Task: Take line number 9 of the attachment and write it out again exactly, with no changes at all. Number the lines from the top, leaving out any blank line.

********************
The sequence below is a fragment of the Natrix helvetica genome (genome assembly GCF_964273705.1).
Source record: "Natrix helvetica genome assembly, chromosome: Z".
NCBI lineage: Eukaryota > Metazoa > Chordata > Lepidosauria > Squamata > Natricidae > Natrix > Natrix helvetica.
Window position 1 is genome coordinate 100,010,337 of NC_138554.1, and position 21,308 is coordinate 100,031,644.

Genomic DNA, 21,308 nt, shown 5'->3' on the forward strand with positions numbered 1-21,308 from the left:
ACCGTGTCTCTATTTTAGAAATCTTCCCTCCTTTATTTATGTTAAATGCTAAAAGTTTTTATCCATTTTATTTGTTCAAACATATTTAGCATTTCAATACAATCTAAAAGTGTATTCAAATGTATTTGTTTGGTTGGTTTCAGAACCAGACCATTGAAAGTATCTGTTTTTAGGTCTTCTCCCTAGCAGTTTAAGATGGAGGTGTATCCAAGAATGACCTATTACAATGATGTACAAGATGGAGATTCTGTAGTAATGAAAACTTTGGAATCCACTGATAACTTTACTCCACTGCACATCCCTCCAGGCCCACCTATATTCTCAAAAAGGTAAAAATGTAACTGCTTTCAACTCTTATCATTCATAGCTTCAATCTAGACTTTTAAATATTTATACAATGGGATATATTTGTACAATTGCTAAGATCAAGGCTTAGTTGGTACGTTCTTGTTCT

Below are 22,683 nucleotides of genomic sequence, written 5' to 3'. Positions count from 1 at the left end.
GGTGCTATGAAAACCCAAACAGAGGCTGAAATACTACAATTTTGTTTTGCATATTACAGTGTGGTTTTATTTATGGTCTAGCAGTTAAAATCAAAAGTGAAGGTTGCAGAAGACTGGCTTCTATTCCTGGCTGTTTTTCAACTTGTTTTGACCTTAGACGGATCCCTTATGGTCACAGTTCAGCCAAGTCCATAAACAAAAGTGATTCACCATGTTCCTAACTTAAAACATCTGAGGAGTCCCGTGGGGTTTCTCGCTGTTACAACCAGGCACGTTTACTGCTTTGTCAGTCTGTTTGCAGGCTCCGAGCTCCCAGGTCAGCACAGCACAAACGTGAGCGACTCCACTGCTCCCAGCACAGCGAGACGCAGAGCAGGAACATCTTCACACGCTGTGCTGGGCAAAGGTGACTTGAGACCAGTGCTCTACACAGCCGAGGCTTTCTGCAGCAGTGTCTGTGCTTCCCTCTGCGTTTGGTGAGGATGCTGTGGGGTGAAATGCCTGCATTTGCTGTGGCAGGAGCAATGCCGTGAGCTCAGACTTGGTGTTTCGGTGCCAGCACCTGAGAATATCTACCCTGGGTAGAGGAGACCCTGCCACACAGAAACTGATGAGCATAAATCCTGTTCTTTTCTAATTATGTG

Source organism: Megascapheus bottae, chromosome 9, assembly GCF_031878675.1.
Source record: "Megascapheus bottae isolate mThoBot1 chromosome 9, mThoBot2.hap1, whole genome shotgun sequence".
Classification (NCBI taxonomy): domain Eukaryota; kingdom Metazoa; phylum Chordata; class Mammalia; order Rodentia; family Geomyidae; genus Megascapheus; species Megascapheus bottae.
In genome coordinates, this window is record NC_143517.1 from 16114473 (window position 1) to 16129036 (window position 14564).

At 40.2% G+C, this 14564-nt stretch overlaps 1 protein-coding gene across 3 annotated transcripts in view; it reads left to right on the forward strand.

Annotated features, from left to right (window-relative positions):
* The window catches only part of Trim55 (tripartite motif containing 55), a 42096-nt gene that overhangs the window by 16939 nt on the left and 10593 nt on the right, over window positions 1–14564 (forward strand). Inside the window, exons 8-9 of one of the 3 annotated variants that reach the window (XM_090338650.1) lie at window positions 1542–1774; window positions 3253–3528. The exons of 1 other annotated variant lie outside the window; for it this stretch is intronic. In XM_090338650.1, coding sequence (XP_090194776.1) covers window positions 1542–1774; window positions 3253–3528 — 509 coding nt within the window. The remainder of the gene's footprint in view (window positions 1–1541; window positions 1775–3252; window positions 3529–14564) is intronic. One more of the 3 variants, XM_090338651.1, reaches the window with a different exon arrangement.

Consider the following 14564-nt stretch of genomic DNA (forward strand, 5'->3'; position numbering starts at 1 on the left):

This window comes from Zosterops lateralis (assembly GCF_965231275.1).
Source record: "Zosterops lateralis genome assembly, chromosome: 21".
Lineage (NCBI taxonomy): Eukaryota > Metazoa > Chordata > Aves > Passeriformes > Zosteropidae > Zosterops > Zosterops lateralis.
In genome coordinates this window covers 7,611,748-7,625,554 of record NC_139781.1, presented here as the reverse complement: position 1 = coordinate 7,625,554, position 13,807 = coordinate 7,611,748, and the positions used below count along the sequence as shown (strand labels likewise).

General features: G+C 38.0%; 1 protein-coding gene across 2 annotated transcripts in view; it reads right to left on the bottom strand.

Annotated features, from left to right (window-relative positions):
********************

Source organism: Megascapheus bottae, chromosome 9, assembly GCF_031878675.1.